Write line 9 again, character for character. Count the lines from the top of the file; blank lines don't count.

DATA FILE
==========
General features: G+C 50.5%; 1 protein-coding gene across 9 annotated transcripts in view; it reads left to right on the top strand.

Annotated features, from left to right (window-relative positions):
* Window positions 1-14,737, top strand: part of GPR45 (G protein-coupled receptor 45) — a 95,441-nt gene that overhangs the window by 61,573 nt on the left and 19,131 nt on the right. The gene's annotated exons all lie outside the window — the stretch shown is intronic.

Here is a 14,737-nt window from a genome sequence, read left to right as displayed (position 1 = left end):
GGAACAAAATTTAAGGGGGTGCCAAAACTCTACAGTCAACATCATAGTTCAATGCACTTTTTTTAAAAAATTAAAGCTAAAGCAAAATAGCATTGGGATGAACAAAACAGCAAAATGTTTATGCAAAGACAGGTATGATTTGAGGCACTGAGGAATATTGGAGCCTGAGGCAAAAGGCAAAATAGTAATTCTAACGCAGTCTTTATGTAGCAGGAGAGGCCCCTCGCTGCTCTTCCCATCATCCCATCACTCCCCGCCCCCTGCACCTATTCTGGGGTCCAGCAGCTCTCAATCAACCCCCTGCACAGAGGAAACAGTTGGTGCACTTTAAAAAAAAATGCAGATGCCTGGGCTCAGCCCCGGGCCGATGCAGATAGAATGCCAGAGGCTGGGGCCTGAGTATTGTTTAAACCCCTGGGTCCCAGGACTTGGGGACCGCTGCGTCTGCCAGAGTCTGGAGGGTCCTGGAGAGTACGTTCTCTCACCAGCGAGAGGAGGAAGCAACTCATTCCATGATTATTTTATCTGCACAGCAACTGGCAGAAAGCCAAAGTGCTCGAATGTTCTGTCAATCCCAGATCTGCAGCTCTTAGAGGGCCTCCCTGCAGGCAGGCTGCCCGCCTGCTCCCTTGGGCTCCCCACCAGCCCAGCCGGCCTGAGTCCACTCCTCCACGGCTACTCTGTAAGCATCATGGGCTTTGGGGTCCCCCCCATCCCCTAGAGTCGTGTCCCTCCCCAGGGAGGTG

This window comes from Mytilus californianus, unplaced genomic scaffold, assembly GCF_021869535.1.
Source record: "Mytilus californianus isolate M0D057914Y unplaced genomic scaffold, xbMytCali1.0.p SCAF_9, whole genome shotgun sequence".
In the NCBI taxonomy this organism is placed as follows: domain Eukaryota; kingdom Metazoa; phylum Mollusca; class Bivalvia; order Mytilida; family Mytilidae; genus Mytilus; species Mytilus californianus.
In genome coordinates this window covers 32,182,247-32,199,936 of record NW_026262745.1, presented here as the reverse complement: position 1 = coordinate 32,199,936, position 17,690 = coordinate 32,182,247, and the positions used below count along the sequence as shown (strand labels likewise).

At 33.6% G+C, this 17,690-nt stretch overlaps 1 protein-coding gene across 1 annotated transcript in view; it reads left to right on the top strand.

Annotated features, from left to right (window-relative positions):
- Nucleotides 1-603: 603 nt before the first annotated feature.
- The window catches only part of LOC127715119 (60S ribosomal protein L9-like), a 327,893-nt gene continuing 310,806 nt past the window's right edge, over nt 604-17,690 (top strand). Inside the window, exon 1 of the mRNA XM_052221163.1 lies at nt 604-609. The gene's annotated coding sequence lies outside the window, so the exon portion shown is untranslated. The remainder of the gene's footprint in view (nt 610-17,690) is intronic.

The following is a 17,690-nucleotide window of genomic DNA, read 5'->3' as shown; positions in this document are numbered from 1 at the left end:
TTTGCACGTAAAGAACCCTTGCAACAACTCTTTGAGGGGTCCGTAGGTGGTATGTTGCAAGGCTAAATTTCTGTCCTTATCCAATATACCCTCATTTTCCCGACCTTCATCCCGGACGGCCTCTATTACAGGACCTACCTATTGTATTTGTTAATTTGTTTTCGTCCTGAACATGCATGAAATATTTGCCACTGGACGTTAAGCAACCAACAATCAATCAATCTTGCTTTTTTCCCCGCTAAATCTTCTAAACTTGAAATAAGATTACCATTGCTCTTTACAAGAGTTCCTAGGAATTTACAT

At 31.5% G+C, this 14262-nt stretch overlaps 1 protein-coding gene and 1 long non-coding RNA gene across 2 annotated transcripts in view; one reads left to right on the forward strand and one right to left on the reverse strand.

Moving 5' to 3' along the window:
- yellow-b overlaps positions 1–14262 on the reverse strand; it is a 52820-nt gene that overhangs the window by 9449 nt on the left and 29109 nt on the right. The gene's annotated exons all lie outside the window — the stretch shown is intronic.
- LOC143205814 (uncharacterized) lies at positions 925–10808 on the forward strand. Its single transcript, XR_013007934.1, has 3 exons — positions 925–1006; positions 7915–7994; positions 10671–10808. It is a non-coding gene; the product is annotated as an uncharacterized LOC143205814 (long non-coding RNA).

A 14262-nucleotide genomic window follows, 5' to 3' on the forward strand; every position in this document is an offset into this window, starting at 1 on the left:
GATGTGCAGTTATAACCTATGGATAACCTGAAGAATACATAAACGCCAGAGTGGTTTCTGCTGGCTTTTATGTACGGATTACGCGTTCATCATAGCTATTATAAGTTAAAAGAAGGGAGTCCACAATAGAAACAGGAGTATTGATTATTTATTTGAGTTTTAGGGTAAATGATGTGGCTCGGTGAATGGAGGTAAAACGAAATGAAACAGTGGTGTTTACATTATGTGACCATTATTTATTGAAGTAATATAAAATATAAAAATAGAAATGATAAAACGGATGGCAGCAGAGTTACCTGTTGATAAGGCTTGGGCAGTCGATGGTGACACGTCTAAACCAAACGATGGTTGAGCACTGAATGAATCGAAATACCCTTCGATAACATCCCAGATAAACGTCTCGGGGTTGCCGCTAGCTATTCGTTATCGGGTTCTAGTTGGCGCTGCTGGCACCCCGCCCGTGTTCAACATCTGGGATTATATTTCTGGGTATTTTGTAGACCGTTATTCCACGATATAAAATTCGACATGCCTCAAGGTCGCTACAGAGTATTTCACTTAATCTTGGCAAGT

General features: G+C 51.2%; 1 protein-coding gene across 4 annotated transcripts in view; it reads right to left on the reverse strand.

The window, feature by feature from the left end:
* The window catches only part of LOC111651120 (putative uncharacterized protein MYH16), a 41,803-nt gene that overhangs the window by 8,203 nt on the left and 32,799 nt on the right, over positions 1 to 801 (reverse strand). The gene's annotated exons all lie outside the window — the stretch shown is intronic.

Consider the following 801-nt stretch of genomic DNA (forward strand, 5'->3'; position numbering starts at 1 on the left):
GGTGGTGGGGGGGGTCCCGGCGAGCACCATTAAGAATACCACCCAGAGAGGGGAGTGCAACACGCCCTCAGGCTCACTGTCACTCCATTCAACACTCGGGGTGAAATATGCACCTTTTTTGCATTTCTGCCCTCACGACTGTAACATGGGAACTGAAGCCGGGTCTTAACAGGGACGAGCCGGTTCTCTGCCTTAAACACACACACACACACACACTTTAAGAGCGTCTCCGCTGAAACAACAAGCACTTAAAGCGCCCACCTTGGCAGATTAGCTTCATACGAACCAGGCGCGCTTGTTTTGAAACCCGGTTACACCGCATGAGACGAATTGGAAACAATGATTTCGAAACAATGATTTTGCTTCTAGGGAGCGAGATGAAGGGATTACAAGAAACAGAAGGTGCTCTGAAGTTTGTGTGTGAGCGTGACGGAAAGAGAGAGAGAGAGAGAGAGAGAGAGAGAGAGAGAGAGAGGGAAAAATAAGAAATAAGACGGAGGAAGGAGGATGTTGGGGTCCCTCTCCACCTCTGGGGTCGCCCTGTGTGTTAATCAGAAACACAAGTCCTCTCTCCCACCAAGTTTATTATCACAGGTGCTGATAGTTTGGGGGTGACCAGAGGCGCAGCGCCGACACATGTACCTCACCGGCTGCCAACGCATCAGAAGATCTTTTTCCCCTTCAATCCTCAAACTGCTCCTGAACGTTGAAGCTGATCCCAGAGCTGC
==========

In genome coordinates this window covers 32,182,247-32,199,936 of record NW_026262745.1, presented here as the reverse complement: position 1 = coordinate 32,199,936, position 17,690 = coordinate 32,182,247, and the positions used below count along the sequence as shown (strand labels likewise).